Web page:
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Neuroendocrinology of Stress. Edition No. 1. Wiley-INF Masterclass in Neuroendocrinology Series

  • ID: 5226069
  • Book
  • October 2015
  • 400 Pages
  • John Wiley and Sons Ltd
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Exposure to chronic stress has cumulative adverse effects on physical and mental health, considered to be the consequence of chronic exposure to high levels of stress hormones. Consequently, there is extensive research in progress to investigate and better understand how the brain organises neuroendocrine stress responses and how interventions may be able to moderate these responses to improve mental and physical health.

Neuroendocrinology of Stress  highlights current knowledge of the organisation and physiology of these stress response systems, how the impact of dysregulation of these systems is being investigated, and considers the ways in which contributions to both psychiatric and physical diseases resulting from chronic stress effects can be critically addressed in basic research

  • Written by a team of internationally renowned researchers, each chapter presents a succinct summary of the very latest developments in the field
  • Both print and enhanced e-book versions are available
  • Illustrated in full colour throughout

This is the second volume in a new Series "Masterclass in Neuroendocrinology", a co- publication between Wiley and the INF (International Neuroendocrine Federation) that aims to illustrate highest standards and encourage the use of the latest technologies in basic and clinical research and hopes to provide inspiration for further exploration into the exciting field of neuroendocrinology.

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List of Contributors, vii

Series Preface, ix

Preface, xi

About the Companion Website, xv

1 Methods and Approaches to Understand Stress Processing Circuitry, 1
James P. Herman and Brent Myers

2 Brain Monoaminergic Systems in Stress Neuroendocrinology, 19
Matthew W. Hale and Christopher A. Lowry

3 The Synaptic Physiology of the Central Nervous System Response to Stress, 43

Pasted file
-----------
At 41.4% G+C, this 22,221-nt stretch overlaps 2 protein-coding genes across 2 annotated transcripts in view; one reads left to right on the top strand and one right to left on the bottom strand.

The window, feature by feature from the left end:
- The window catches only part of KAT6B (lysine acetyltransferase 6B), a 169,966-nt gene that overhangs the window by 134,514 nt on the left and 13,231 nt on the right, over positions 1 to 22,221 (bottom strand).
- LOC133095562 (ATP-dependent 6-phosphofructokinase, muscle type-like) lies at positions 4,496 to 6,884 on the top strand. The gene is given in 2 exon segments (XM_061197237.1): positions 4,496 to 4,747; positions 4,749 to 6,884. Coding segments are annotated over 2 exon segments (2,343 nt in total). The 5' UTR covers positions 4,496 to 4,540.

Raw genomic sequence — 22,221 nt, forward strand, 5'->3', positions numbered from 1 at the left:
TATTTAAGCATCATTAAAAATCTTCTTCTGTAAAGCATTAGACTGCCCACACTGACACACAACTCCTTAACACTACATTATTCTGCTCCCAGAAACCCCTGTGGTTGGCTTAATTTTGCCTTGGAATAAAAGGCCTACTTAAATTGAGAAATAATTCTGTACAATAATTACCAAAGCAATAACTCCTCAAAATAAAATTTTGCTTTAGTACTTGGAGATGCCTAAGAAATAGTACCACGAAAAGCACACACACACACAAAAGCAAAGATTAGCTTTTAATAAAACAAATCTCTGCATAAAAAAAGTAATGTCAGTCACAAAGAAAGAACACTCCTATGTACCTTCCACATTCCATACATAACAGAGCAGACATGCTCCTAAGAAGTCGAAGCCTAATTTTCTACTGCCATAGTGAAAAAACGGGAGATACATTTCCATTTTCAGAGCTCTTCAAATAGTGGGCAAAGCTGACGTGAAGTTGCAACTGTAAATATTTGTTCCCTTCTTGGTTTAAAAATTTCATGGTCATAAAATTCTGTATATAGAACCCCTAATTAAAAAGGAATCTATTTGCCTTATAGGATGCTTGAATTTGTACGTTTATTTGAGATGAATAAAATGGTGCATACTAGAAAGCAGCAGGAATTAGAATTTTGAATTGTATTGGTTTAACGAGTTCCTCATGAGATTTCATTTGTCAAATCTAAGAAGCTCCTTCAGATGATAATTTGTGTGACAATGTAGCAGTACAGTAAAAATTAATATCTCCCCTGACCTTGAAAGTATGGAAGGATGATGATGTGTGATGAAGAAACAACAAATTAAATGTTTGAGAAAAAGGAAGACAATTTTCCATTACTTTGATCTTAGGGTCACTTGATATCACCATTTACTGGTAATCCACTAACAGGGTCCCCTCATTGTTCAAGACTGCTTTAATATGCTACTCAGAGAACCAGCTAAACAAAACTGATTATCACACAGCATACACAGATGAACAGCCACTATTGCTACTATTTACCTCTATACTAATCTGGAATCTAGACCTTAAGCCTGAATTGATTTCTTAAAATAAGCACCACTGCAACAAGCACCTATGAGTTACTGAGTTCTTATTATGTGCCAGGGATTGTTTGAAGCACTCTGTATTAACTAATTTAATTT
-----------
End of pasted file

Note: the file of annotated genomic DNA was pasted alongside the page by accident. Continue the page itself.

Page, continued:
Jeffrey G. Tasker and Marian Joëls

4 Illuminating the (Electro)physiology of Anterior Pituitary Corticotrophs, 71
Lie Chen, Peter Duncan, Duncan Macgregor, Zhi Liang and Michael J. Shipston

5 Stress and Sympathoadrenomedullary Mechanisms, 95
Regina Nostramo and Esther L. Sabban

6 Neuroendocrine Mechanisms of Stress Regulation in Humans, 121
Jens C. Pruessner and Nida Ali

7 Studying Chronic Stress in Animals: Purposes, Models and Consequences, 143
Antonio Armario

8 Modelling Stress-Related Mood Disorders in Animals, 169
Mathias V. Schmidt, Klaus V. Wagner, Xiao-Dong Wang and Georgia Balsevich

9 Glucocorticoid Involvement in Drug Abuse and Addiction, 195
John R. Mantsch and Paul J. Gasser

10 The Hypothalamic–Pituitary–Adrenal Axis: Circadian Dysregulation and Obesity, 219
Andries Kalsbeek, Yan Su, Eric Fliers and Susanne la Fleur

11 Using Rodent Models to Explore the Role of 11β-Hydroxysteroid Dehydrogenase 2 (11β-HSD2) in Prenatal Programming by Glucocorticoids, 245
Caitlin Wyrwoll, Anjanette Harris and Megan Holmes

12 Early-Life Stress: Rodent Models, Lessons and Challenges, 265
Pamela M. Maras and Tallie Z. Baram

13 Mothering Influences on Offspring Stress Response Mechanisms, 287
Claire-Dominique Walker and Barbara Woodside

14 Translational Research in Stress Neuroendocrinology: 11β-Hydroxysteroid Dehydrogenase 1 (11β-HSD1), A Case Study, 327
Rebecca M. Reynolds and Scott P. Webster

Glossary, 351

Index, 369

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John A. Russell University of Edinburgh.

Michael J. Shipston The University of Edinburgh.
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